I grew up in Portsmouth, and went to St John’s College then Havant College. In my spare time I love spending time with my dog and watching and playing football - I'm a huge Arsenal fan.

An interesting fact about me is that I once lived in the US for 2 years for work.

James Earl

Meet the WR Logistics Team

Tom Nichols Fran Ilott James Earl Jack Loydd Matt Marsh

Meet Jack Loydd

I recruit freight forwarding professionals across all modes of freight; sea, air, road and rail. I place roles from freight operators, supervisors, managers, business development managers and customs professionals, up to senior management and director level. My clients provide the logistics needs for companies and individuals all over the UK to ship their products all over the world; from Europe to Australia.

I was born and bred in Portsmouth. I studied History at the University of Winchester achieving a 2:1. I have a real passion for modern history; particularly the Second World War.

My main passions in life are sport, music and history. I am an avid follower of Portsmouth football club and have been a season ticket holder since I was 9. I am also a massive boxing and NFL fan. I love music and attend numerous live music events and festivals each year.

My passion for history has seen me travel to numerous different countries to visit key historical sites and experience different cultures. I have traveled to 18 different countries and was part of a round the world sailing trip when I was 17 (my leg of the trip was Miami to Jamaica).

Jack Loydd

Meet the WR Logistics Team

Tom Nichols Fran Ilott James Earl Jack Loydd Matt Marsh

Meet Matt Marsh

I recruit for the Transport & Logistics Industry & specialise in international freight forwarding. This involves the import and export of goods via air, ocean & road all around the world.I regularly recruit for a levels of freight forwarding including freight coordinators, operations managers, sales and business development managers.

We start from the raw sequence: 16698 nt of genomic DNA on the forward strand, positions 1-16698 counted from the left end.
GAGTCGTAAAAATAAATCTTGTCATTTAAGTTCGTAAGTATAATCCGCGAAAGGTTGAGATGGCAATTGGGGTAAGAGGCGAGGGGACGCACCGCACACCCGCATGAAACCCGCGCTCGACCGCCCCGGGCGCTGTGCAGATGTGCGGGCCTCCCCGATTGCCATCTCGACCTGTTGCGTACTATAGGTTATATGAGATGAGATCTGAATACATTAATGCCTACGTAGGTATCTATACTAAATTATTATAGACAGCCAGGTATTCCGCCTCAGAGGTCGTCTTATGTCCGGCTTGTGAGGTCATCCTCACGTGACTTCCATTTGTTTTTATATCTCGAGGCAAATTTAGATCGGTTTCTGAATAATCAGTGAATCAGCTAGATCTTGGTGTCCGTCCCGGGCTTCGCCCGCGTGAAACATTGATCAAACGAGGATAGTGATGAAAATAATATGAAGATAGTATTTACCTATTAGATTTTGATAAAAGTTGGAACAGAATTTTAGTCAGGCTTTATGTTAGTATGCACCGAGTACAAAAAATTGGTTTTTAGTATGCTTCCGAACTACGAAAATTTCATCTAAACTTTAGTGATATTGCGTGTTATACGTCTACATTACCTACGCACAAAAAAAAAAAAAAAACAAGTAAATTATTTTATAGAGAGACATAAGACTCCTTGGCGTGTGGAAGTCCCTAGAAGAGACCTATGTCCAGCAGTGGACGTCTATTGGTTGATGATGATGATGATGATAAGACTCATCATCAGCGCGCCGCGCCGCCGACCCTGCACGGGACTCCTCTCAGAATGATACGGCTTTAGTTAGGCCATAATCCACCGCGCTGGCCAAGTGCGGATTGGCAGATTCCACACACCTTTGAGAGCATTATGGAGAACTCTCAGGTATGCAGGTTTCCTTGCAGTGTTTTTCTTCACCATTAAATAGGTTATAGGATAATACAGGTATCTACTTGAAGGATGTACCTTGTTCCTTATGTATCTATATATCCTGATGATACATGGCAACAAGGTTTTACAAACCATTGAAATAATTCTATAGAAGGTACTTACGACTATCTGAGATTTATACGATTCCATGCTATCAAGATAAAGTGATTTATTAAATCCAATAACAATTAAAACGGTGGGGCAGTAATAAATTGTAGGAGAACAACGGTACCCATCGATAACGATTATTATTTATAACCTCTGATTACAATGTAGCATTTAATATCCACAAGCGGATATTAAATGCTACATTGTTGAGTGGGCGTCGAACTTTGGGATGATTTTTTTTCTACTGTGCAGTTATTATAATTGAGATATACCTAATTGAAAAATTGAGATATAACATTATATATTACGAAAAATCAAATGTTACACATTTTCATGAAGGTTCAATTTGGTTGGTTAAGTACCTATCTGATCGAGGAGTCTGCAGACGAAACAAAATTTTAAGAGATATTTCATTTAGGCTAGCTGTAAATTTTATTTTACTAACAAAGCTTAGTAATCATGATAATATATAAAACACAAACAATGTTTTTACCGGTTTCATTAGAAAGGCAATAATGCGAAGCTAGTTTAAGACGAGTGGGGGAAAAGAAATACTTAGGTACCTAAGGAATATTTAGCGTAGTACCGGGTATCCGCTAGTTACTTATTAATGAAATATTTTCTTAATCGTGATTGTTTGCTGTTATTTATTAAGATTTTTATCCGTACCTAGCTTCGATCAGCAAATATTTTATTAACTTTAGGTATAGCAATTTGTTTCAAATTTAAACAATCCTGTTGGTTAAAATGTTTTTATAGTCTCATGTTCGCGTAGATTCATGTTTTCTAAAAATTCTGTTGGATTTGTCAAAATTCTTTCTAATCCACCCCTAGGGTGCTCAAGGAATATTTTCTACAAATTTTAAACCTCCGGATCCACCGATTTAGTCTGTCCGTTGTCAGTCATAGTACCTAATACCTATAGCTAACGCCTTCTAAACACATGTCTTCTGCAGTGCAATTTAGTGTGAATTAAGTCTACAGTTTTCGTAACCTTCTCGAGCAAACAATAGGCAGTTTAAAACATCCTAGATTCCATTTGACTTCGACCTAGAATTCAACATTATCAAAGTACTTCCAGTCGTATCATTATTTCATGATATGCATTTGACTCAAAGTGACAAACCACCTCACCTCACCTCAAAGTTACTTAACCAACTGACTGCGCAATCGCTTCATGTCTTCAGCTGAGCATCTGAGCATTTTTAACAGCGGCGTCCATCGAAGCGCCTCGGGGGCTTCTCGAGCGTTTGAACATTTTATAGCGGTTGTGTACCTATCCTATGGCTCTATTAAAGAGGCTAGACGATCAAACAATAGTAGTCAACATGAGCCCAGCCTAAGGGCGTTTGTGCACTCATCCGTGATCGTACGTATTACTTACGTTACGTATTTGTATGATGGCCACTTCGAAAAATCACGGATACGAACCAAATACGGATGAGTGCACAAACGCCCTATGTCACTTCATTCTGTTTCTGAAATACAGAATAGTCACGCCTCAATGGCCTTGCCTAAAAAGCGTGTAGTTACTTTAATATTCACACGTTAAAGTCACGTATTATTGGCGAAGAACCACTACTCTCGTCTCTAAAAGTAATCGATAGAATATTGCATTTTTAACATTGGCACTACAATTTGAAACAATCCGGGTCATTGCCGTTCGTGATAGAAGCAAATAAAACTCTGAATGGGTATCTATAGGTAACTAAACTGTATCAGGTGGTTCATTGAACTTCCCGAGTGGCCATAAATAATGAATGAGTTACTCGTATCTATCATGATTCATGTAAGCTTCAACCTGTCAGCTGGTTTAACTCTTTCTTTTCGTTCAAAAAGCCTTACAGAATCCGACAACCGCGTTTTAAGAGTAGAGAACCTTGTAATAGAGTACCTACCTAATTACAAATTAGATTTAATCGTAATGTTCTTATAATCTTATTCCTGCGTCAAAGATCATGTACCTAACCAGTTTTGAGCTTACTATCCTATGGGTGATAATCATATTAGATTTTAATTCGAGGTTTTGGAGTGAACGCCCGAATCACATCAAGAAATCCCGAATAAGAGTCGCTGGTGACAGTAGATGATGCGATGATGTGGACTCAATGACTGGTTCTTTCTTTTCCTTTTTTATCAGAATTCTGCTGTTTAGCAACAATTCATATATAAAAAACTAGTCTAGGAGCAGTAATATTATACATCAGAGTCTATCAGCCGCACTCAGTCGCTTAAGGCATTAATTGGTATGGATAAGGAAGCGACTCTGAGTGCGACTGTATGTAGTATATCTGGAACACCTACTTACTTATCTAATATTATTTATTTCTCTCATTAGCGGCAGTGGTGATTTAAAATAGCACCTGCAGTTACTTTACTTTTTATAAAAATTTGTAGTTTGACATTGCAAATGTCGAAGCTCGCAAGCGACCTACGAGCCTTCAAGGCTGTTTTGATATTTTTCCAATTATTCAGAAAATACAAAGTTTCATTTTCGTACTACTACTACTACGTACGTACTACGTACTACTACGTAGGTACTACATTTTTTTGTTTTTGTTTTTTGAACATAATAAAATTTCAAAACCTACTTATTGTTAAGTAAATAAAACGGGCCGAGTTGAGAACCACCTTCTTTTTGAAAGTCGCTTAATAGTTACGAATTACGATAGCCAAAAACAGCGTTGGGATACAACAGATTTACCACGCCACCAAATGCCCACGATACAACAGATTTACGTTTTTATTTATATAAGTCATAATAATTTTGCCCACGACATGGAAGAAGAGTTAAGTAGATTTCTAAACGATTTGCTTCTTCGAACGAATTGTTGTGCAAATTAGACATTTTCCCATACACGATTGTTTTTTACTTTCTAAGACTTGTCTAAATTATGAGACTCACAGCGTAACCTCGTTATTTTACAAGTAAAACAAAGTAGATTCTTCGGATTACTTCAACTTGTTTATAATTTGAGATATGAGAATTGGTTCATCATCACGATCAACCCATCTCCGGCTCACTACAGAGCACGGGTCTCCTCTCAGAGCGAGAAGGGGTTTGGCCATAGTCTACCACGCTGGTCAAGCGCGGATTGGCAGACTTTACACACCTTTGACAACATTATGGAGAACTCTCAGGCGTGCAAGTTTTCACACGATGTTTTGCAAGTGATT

I grew up in Waterlooville, a suburb of Portsmouth where I also went to school and college. My further education took me to Southampton University where I studied music performance and came away with a 2:1 BA (Hons) Degree.

I own a VW Camper Van and frequently visit Cornwall where I love to go surfing and camping with friends and family. I also enjoy playing tennis and golf and generally being outdoors. My interesting fact is that I once met Keith Richards from the Rolling Stones whilst working in a country pub in Chichester.

Matt Marsh
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WR Logistics jobs

Looking for a job in transport or logistics? We’ve got you covered. Check out our list of vacancies.

  • Night Transport Planner


    £25000 - £30000 per annum + Package

    Night Transport Planner urgently required near Corby One of the UK's top 5 growing companies is currently looking for an experienced Night Transport Planner to join the team! This hugely successful Transport Company have grown by nearly 50% in the last few years alone and due to their continued passion and drive, they are looking to expand the team to allow for more growth. If you are a Transport Planner / Transport Operator and have Contract Logistics, 3PL or General Haulage background - please apply now! Must have strong Driver Management skills! The Package: £25,000 - £30,000 28 days holiday 4 on / 4 off 12 hour shifts Company Car scheme Bonus schemes The Role: As Transport Planner you will be routing company owned vehicles around the UK You must Plan routes as cost effectively as possible including Back-loading It is the Transport Planners responsibility to plan routes in line with WTD and Drivers Hours You are required to liaise with customers and other company sites The Requirements: Contract Logistics or General Haulage experience essential Back-Loading experience required Manager CPC beneficial not necessary Good attitude, Driven and passionate WR Transport & Logistics are the #1 recruitment partner for transport jobs and logistics jobs. We recruit UK wide for permanent and contract jobs. WR is acting as an Employment Agency in relation to this vacancy.